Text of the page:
“They say the Emily GT (it’s unclear if the final product would carry that name or not) would be all-electric, put down 480 horsepower with motors at each wheel, and boast a range of 1,000 km—a whopping 621 miles. Now, that’s likely overly optimistic and on Europe’s range calculation cycle, but the point is that Emily’s meant to be a long-distance runner and a very capable corner carver. The Emily GT was even benchmarked against the Porsche Panamera and Taycan sedans.”

Much of that projected capability comes from large (up to 175 kWh) battery packs; badged as a MINI, the sedan would need only about 250 miles of range to deliver a step up from the upcoming MINI Electric, and ~350 miles, reliably, to be in with a shot.

Autocar writes that the NEVS project had already considered multiple battery sizes and charging options.

“The Emily GT is claimed to be capable of driving more than 1000km (621 miles) between charges, thanks to a huge 175kWh battery. Battery capacities of 140kWh and 105kWh were also planned, as was 11kW wireless charging via a pad connected to a fixed hub.”

Autocar also goes into a little more detail on those special in-wheel electric motors: “In-wheel motors making 121 bhp are mounted at each corner […] Each motor sandwiches a drive unit between the alloy wheel and the aluminium brake disc, reportedly giving finer control of torque vectoring.”

Torque vectoring and handling of NEVS Emily GT as demonstrated by its test driver to the auto motor & sport crew

Know what would be awesome for packaging into a small hatchback? In-wheel electric motors.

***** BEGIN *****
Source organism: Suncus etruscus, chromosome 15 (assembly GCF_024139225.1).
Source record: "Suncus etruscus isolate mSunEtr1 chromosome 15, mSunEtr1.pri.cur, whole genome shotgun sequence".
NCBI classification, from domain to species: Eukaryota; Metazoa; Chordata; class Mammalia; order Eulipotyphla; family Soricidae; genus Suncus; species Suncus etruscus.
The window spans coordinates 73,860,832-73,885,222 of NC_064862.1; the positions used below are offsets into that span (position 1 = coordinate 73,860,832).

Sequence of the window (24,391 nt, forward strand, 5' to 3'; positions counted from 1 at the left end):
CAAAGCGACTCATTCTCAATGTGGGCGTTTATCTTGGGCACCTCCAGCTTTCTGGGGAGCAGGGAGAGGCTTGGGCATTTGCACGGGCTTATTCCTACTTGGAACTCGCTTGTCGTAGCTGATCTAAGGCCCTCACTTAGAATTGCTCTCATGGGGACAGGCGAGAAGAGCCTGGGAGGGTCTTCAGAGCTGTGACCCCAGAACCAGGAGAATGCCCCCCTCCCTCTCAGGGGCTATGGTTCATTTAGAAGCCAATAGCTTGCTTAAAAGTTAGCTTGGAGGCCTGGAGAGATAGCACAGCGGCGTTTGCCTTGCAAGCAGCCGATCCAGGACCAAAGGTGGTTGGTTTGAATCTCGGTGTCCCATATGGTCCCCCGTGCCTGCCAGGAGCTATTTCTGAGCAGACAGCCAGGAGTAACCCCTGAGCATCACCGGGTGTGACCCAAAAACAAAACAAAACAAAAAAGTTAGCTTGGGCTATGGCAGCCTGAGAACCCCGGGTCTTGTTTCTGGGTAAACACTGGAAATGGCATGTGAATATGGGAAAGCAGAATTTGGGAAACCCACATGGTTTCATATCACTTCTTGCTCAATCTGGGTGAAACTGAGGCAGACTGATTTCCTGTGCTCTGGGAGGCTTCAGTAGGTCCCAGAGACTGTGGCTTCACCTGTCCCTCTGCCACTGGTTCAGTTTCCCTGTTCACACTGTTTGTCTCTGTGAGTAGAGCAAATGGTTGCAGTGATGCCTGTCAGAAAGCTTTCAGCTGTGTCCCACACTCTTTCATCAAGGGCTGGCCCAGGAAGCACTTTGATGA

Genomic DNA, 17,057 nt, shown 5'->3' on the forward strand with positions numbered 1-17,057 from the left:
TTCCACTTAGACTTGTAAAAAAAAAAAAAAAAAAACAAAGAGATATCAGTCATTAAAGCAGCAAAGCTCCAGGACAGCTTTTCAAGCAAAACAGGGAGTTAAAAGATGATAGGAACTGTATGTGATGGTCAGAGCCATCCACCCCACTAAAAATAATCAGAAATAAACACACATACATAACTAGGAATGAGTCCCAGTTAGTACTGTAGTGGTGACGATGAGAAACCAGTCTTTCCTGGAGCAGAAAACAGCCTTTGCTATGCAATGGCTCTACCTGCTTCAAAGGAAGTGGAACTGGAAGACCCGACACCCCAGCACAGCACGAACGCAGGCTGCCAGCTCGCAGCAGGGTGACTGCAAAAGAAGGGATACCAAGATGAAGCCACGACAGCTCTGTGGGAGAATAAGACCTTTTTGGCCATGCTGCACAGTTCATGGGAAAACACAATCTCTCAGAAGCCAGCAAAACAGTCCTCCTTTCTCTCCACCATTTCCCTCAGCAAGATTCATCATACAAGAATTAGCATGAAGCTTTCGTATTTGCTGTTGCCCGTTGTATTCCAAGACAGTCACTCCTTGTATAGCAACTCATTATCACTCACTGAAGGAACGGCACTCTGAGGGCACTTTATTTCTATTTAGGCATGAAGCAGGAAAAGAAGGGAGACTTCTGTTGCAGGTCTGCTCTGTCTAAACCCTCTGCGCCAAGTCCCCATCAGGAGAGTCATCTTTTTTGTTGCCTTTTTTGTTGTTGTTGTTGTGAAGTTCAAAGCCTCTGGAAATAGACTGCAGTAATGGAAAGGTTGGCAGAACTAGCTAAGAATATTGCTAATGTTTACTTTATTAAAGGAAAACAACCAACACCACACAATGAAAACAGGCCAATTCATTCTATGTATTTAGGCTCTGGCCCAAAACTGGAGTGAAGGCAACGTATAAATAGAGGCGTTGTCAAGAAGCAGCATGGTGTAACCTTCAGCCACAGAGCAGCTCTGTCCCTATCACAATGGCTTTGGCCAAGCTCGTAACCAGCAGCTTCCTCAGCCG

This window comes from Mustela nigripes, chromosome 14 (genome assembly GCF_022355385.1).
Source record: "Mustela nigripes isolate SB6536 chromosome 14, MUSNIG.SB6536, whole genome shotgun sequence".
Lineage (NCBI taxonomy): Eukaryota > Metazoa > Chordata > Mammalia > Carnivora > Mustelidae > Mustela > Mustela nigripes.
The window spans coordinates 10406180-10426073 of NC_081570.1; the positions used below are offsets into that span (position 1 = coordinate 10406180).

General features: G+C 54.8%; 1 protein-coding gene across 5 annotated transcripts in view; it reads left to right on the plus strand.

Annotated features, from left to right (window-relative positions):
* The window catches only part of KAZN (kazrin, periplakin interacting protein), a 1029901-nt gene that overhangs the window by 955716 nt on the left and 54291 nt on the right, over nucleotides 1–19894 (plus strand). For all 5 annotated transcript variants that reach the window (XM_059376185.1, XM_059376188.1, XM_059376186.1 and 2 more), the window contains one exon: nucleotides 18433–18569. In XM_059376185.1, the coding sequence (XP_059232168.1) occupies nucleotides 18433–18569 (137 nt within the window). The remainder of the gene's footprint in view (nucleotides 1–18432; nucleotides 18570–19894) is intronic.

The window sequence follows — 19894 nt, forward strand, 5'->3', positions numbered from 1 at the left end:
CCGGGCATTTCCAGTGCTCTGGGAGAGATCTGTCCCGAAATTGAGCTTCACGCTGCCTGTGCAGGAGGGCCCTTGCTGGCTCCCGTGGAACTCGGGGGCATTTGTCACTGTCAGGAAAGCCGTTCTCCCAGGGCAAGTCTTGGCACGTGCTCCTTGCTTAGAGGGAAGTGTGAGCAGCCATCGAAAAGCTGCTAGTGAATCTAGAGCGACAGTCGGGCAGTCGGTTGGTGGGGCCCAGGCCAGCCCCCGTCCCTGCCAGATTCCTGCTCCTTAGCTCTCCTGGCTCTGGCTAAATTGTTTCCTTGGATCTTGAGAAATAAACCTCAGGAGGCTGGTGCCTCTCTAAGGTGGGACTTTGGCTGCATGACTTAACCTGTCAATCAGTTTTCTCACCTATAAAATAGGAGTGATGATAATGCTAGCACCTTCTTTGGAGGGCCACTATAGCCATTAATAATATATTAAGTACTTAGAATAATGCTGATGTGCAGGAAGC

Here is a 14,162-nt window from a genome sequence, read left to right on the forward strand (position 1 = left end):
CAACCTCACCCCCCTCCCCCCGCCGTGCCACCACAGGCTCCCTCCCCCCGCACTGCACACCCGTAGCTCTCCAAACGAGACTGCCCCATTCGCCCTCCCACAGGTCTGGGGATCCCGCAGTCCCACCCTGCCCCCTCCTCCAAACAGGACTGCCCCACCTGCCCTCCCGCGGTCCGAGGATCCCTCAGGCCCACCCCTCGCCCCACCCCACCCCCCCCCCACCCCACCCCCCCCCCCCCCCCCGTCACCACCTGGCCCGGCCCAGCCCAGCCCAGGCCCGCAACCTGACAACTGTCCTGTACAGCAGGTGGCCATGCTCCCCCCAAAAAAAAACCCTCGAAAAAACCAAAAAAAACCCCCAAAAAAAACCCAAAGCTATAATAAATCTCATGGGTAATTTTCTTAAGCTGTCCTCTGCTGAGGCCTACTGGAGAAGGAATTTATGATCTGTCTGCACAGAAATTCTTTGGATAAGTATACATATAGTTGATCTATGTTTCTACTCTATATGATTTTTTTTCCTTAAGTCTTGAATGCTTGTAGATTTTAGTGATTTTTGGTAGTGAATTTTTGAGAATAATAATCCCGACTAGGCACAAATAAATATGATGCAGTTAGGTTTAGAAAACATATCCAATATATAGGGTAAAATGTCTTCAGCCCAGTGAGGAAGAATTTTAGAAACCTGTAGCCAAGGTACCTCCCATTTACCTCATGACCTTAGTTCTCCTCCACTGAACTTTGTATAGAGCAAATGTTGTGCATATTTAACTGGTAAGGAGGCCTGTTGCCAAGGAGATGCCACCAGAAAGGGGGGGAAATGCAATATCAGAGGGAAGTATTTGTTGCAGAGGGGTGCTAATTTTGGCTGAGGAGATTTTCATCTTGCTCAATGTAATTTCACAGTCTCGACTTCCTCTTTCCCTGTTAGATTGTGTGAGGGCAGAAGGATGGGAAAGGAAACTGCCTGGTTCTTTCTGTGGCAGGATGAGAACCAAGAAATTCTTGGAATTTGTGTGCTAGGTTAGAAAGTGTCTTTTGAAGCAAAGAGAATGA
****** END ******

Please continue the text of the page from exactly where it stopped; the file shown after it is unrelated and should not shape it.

Know what would be great for motivating a lifted, Outback-like family wagon? In-wheel electric motors. If not for the personnel, factory, or rest of the project’s IP, BMW would do well to scoop up the in-wheel motor technology as a (much lower cost alternative) to doing it all in-house.

If it was up to me, I’d set the MINI engineers onto the carcasses of NEVS Emily GT project like hyenas, tasking them with quickly creating a few drivable prototypes (NEVS tech inside MINI models) to evaluate the fundamentally different approach of hanging the powertrain, in effect, at each corner of the car.

Pull it off, and electric MINIs would have potentially class-defining design—just like the original Austins, Rovers, and Coopers.

NEVS Emily GT interior photo • Plint Creative Agency

At the same time, task a team with dressing up the Emily GT in MINI bumpers, wheels, and badges. Run the MINI prototypes and Emily GT—sorry, MINI MonteCarlo—through a few customer clinics. Get a CUV version on the drawing board, plus a far-out overlanding sedan concept and WRC-look widebody hillclimb car…and follow the growing fanbase.

There’s a tertiary benefit here, with its roots in the racism we all know exists: xenophobic buyers will gravitate toward any (Swedish-made) “European” product simply because it hasn’t originated in China.

What do you think—could another automaker make better use of the Emily GT’s technology?

We all know BMW is never going to adopt NEVS and feed its assets into MINI—but in the 0.01% chance it happens, let’s simply agree to not shout “Told you so!” Deal?

Help me get the discussion going on the MINI MonteCarlo —share this post along with your opinions!